IGNITE Guide: What is Deepavali / Diwali?

Happy Deepavali! ..Not sure what that is? Read on, for our guide to this amazing festival!

Deepavali “The festival of lights” not only illuminates homes, but also hearts, by bringing family and friends together under one roof to enjoy each other’s warmth and love.  

The word Deepavali, refers to a celebration across the world for Indians, and it literally translates to ‘row of lamps.’ The traditional lamps, made out of clay and filled with oil, signify the extinguishing of evil and the birth of good. The roots of this celebration of course go back to India, but the reasons for celebrating the festival of lights vary regionally.

Some say that this auspicious day is to celebrate the marriage of Lord Vishnu and Lakshmi. Hindus bestow this day to Lord Ganesh, the symbol of wisdom and auspiciousness. Some Hindus prefer devoting this day to their respective deva (their cherished choice of God). The Bengalis however, celebrate it in respect to Goddess Kali, the goddess of strength.

One very common reason that brings every Indian together on this day is to celebrate the return of Lord Rama and Sitha Devi, along with his brother Lakshman, back to their beautiful capital Ayodhya, after 14 years of exile. The return was vastly celebrated because of the defeat of demon king Ravana, and the oil lamps were lit to signify a birth of a new life, a life without evil. The firecrackers which are lit and burst into the skies also have their own significance; the fumes from the firecrackers were said to kill insect pests that may be found around the home. In a way, this was all cleansing. A rebirth of life.

The story of Lord Rama defeating the demon king Ravan is engraved beautifully by the words of the epic Hindu tale, Ramayana. People with Indian heritage would have heard this tale at least once during their childhood. Scripted by the great Sage Valmiki, the original text was initially in Sanskrit and consists of 24,000 verses in seven books. It was later simplified and translated into languages like English, Tamil and Hindi to reach a wider audience.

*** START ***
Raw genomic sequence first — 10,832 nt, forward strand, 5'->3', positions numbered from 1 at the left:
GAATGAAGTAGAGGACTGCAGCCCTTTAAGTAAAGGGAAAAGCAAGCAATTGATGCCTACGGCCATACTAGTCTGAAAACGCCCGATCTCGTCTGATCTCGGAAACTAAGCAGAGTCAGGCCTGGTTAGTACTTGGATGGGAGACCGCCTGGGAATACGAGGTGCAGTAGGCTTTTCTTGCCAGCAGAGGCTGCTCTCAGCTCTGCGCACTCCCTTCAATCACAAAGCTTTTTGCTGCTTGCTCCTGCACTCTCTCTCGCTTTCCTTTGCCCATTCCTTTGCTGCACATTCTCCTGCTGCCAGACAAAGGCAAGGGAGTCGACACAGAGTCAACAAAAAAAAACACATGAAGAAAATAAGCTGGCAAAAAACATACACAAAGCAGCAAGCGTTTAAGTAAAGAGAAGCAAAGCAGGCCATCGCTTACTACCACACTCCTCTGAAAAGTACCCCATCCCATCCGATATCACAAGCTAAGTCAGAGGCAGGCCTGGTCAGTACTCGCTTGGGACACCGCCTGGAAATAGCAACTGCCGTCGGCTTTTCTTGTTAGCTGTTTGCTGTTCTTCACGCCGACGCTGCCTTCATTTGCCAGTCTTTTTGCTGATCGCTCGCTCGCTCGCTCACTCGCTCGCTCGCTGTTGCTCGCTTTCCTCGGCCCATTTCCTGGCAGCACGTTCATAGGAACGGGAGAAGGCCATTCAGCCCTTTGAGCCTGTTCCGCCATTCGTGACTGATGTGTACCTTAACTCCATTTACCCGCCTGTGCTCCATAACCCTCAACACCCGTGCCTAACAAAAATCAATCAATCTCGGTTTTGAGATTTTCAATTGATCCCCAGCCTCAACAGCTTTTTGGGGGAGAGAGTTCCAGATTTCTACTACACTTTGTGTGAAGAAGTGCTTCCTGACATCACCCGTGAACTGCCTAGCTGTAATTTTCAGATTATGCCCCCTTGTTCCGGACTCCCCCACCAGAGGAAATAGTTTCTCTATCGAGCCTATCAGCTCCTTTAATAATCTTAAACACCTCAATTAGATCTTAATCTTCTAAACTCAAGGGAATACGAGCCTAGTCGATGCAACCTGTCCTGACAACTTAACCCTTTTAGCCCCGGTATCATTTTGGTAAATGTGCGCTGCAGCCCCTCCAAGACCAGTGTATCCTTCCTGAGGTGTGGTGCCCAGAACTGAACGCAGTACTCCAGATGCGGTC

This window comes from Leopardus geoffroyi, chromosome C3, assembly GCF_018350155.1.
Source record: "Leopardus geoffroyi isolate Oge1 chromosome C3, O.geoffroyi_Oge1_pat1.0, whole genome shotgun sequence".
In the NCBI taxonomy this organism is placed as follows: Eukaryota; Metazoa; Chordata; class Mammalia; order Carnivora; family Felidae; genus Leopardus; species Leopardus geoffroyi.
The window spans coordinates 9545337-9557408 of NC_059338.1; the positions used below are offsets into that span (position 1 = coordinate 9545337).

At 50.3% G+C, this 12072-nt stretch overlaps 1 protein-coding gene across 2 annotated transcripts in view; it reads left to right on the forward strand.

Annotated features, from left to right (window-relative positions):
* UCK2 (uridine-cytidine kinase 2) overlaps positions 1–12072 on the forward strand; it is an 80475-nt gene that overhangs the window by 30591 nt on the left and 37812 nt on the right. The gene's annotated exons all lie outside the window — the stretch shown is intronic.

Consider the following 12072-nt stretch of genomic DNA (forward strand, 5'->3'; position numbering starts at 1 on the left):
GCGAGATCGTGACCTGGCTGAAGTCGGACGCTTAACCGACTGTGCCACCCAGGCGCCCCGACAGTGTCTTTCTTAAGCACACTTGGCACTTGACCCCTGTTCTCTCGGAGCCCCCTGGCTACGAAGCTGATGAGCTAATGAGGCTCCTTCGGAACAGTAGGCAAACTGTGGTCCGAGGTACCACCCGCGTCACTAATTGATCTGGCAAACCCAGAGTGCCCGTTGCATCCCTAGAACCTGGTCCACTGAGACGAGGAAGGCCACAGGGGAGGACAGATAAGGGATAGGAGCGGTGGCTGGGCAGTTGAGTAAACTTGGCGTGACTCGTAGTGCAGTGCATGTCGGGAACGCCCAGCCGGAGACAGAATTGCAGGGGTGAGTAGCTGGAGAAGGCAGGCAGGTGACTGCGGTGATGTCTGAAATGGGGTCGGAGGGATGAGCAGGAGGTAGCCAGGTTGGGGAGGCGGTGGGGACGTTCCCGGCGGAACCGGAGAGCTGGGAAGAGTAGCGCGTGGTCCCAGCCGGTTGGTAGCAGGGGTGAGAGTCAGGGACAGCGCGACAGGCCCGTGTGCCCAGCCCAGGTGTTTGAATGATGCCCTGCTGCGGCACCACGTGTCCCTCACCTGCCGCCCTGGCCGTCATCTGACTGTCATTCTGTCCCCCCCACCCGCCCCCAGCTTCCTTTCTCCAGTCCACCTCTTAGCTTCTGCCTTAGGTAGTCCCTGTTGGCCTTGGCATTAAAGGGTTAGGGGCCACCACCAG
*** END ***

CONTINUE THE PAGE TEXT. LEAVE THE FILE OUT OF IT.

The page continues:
On the surface, Ramayana simply narrates the life of Lord Rama, whose wife Sitha was abducted by the demon king Ravan, and his fight for justice to redeem his wife and end the Ravan’s cruelty towards the locals. But, if read at a deeper level, this tale has a beautiful explanation of the concept of Dharma, the humanly world, and how attachment to this world on the base of greed can condemn a man. This scripture, if understood well, can lead a man to live a righteous life.

Deepavali in Malaysia is exceptionally lively. With open houses, and lots and lots of food, it is something that you would not want to miss! Indian food like thosai, idli, mutton curry and briyani flood the tables of every Indian house you may happen to walk into. The famous “biscuit”, the muruku, is a must-try during Deepavali.

Deepavali is a time for families to reunite, for traditions to come alive, and for communities to come together as one. A typical day for a person celebrating Deepavali begins with waking up and having an oil bath. The purpose of the oil bath is to cleanse one’s self, but the oil also acts as an agent to calm the body and reduce body heat. Later, the elders will lead prayers for their ancestors, usually by offering a vegetarian meal along with fruits. On this day too, after completing prayers at home, most Indians would visit a temple.

From then on, it is simply about being with family and friends, rejoicing every moment possible, and sharing scrumptious meals with good company. At night, cousins, mostly children, get together excitedly to light crackers under the watchful eyes of their parents.

It is almost a sin to miss a Deepavali “open house,” simply because the celebrations are that good! Families are typically very welcoming, so if you do get invited to an open house, DO NOT MISS IT! Go and have fun, eat all you can, and live the experience, because our festival of lights is like no other festival out there.

Happy Deepavali, UNMC!

Vithiya Whyte

"Zeal without knowledge is fire without light." - Thomas Fuller, 17th century historian

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